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According to the so-called formula of Laplace (see, e.g., [1, Theorem 8.21.2]), Legendre polynomials admit the following asymptotic expansion: $$ P_n(\cos\theta) = \sqrt{2} (\pi n\sin\theta)^{-\frac12}\cos((n+\tfrac12)\theta - \tfrac{\pi}{4}) + O(n^{-\frac32}), \quad \text{as } \; n \to +\infty, $$ where the convergence is uniform for $\theta \in [\varepsilon,\pi-\varepsilon]$.

Question: I would like to understand the dependence of the error term on $\varepsilon$, but I haven't found anything useful in this direction in the literature so far. Do you know where could I find this kind of result (if available)?

Bibliography

[1] Szegö, G. Orthogonal polynomials, 1939.

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    $\begingroup$ I guess you are aware of the representation $P_n(\cos\theta)=\int_{\theta}^\pi \frac{\sin(n+\frac12)\phi}{(2\cos\theta-2\cos\phi)^{1/2}}d\phi$? Maybe it proves helpful for doing the asymptotic analysis... $\endgroup$ – Suvrit Jun 22 '17 at 22:57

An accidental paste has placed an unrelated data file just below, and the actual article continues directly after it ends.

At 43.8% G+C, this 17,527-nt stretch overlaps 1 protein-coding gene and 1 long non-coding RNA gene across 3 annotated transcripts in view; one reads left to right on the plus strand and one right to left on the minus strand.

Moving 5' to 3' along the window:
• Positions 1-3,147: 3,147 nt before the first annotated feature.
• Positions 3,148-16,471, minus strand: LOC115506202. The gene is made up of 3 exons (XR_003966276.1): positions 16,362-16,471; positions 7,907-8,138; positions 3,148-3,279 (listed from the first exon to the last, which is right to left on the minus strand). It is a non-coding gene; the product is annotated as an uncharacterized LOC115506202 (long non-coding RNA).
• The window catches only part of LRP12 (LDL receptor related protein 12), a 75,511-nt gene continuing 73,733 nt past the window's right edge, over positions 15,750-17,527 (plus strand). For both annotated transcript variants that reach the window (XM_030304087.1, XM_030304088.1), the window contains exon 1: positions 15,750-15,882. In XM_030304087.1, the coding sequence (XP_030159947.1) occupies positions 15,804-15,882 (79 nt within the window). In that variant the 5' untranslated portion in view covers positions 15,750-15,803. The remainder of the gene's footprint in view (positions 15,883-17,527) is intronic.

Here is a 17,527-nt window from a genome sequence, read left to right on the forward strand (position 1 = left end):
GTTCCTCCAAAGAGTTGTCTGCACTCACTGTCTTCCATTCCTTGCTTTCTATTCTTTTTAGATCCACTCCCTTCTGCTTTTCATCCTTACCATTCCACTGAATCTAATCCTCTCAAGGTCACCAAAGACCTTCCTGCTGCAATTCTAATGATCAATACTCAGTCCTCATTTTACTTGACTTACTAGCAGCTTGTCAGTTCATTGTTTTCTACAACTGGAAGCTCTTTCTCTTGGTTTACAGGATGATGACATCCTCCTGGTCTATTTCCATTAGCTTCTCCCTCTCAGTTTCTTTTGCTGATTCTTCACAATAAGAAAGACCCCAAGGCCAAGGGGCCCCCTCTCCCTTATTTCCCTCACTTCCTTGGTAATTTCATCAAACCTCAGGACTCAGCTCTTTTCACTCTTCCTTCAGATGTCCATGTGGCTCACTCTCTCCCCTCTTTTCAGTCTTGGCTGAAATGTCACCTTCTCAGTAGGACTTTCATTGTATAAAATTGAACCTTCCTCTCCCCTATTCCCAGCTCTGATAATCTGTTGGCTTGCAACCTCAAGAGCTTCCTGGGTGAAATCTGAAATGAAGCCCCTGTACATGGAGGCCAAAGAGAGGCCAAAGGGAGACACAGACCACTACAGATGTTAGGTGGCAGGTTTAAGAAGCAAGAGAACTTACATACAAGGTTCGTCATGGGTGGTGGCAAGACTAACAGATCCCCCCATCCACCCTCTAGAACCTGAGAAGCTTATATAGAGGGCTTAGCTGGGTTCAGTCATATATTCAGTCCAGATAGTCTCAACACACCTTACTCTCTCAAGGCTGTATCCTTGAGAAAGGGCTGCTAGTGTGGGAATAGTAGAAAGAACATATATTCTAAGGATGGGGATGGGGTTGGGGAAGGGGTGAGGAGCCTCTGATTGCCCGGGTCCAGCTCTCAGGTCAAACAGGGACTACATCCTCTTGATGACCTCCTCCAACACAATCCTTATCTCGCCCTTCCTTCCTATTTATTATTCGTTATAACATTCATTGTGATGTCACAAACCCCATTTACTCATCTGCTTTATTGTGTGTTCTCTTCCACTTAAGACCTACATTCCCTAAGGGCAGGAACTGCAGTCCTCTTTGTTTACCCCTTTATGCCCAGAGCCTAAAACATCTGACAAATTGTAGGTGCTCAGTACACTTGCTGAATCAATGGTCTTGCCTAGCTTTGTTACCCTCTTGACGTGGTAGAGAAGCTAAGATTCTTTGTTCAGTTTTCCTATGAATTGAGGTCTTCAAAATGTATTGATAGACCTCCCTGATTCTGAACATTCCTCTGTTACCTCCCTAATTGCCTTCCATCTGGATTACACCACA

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    $\begingroup$ If your question is about the behavior of $P_n$ in a neighborhood of 1, that is $\theta=0$, Hilb's formula [1, Thm 8.21.6] gives you the expansion of $P_n$ there in terms of the Bessel function $J_0$. If your question is really about how Laplace's formula diverges as $\epsilon$ tends to 0, then look at the Stieltjes generalization of Laplace's formula [1, Thm 8.21.5] which gives the next terms in the expansion of $P_n(\cos\theta)$ and an explicit bound for the error term. $\endgroup$ – user111 Jun 23 '17 at 7:22
  • $\begingroup$ Thanks @user111! That looks like a really good hint. I've definitely overlooked Stieltjes' generalization of Laplace's formula. $\endgroup$ – Paglia Jun 23 '17 at 15:55

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